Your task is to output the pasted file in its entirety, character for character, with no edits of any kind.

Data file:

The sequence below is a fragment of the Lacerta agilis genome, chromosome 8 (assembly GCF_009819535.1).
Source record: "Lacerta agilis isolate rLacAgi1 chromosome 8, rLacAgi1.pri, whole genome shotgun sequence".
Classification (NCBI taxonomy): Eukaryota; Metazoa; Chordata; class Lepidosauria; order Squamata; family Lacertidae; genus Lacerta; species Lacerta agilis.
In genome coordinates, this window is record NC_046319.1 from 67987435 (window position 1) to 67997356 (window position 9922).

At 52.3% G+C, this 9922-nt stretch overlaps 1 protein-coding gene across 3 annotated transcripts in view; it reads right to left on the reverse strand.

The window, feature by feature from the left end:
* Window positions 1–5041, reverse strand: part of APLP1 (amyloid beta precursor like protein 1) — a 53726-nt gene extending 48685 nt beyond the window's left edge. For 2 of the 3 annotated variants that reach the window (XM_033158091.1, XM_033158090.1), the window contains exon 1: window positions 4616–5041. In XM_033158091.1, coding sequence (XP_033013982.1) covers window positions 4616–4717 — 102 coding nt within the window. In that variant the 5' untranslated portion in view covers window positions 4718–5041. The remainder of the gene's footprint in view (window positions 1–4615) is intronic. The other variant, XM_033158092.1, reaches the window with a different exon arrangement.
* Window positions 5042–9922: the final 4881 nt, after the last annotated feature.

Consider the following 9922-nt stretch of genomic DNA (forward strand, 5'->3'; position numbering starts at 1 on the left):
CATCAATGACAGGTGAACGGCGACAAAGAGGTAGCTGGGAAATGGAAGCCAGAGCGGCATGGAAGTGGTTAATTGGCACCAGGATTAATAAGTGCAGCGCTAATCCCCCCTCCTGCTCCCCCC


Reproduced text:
The sequence below is a fragment of the Lacerta agilis genome, chromosome 8 (assembly GCF_009819535.1).
Source record: "Lacerta agilis isolate rLacAgi1 chromosome 8, rLacAgi1.pri, whole genome shotgun sequence".
Classification (NCBI taxonomy): Eukaryota; Metazoa; Chordata; class Lepidosauria; order Squamata; family Lacertidae; genus Lacerta; species Lacerta agilis.
In genome coordinates, this window is record NC_046319.1 from 67987435 (window position 1) to 67997356 (window position 9922).

At 52.3% G+C, this 9922-nt stretch overlaps 1 protein-coding gene across 3 annotated transcripts in view; it reads right to left on the reverse strand.

The window, feature by feature from the left end:
* Window positions 1–5041, reverse strand: part of APLP1 (amyloid beta precursor like protein 1) — a 53726-nt gene extending 48685 nt beyond the window's left edge. For 2 of the 3 annotated variants that reach the window (XM_033158091.1, XM_033158090.1), the window contains exon 1: window positions 4616–5041. In XM_033158091.1, coding sequence (XP_033013982.1) covers window positions 4616–4717 — 102 coding nt within the window. In that variant the 5' untranslated portion in view covers window positions 4718–5041. The remainder of the gene's footprint in view (window positions 1–4615) is intronic. The other variant, XM_033158092.1, reaches the window with a different exon arrangement.
* Window positions 5042–9922: the final 4881 nt, after the last annotated feature.

Consider the following 9922-nt stretch of genomic DNA (forward strand, 5'->3'; position numbering starts at 1 on the left):
CATCAATGACAGGTGAACGGCGACAAAGAGGTAGCTGGGAAATGGAAGCCAGAGCGGCATGGAAGTGGTTAATTGGCACCAGGATTAATAAGTGCAGCGCTAATCCCCCCTCCTGCTCCCCCC